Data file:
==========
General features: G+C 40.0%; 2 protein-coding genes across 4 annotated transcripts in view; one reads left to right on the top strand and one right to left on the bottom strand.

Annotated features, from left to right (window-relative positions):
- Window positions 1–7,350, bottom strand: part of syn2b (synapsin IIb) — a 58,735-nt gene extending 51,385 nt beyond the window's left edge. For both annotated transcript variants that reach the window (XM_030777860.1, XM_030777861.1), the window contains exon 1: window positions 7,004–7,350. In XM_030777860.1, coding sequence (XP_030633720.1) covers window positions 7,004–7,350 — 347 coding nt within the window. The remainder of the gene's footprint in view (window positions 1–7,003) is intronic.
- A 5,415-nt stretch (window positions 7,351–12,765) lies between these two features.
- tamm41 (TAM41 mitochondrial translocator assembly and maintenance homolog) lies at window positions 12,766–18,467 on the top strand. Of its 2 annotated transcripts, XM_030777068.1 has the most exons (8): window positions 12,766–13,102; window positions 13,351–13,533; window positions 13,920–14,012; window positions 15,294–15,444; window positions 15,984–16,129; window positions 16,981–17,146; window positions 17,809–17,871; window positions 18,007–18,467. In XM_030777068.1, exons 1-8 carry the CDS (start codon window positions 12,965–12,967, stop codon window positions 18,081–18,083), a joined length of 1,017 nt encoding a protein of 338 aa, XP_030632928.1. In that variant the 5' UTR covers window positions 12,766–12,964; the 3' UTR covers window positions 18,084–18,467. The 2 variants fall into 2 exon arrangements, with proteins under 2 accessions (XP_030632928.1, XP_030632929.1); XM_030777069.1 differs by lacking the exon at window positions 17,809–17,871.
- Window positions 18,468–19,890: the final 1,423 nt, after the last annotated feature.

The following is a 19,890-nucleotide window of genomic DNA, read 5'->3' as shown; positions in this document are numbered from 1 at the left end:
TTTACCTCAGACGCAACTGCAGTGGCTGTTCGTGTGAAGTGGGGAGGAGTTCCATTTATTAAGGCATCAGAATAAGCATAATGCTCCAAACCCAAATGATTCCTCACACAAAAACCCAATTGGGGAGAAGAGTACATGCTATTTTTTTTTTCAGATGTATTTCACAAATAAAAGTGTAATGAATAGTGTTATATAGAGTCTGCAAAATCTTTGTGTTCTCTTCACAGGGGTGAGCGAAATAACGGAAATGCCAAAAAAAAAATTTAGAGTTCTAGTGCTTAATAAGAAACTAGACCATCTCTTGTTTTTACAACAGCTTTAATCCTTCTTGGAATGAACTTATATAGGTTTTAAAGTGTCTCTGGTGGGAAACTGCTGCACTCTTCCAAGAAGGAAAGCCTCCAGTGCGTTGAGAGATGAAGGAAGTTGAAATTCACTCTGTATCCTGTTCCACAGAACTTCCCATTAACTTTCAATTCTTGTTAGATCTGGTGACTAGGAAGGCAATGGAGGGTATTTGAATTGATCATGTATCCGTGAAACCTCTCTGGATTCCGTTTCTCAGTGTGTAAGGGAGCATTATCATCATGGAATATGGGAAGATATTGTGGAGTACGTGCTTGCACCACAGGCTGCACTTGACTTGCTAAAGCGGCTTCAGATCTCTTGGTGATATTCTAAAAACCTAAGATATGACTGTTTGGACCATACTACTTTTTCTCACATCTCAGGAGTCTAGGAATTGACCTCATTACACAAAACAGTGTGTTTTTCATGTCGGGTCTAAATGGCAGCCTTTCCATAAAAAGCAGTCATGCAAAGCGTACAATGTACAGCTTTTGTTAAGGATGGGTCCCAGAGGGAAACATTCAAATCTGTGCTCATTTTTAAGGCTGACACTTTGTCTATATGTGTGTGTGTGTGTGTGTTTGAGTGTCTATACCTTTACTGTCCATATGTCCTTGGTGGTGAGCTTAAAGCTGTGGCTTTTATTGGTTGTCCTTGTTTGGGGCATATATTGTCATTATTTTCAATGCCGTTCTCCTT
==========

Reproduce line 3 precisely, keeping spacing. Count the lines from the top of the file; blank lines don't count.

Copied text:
- Window positions 1–7,350, bottom strand: part of syn2b (synapsin IIb) — a 58,735-nt gene extending 51,385 nt beyond the window's left edge. For both annotated transcript variants that reach the window (XM_030777860.1, XM_030777861.1), the window contains exon 1: window positions 7,004–7,350. In XM_030777860.1, coding sequence (XP_030633720.1) covers window positions 7,004–7,350 — 347 coding nt within the window. The remainder of the gene's footprint in view (window positions 1–7,003) is intronic.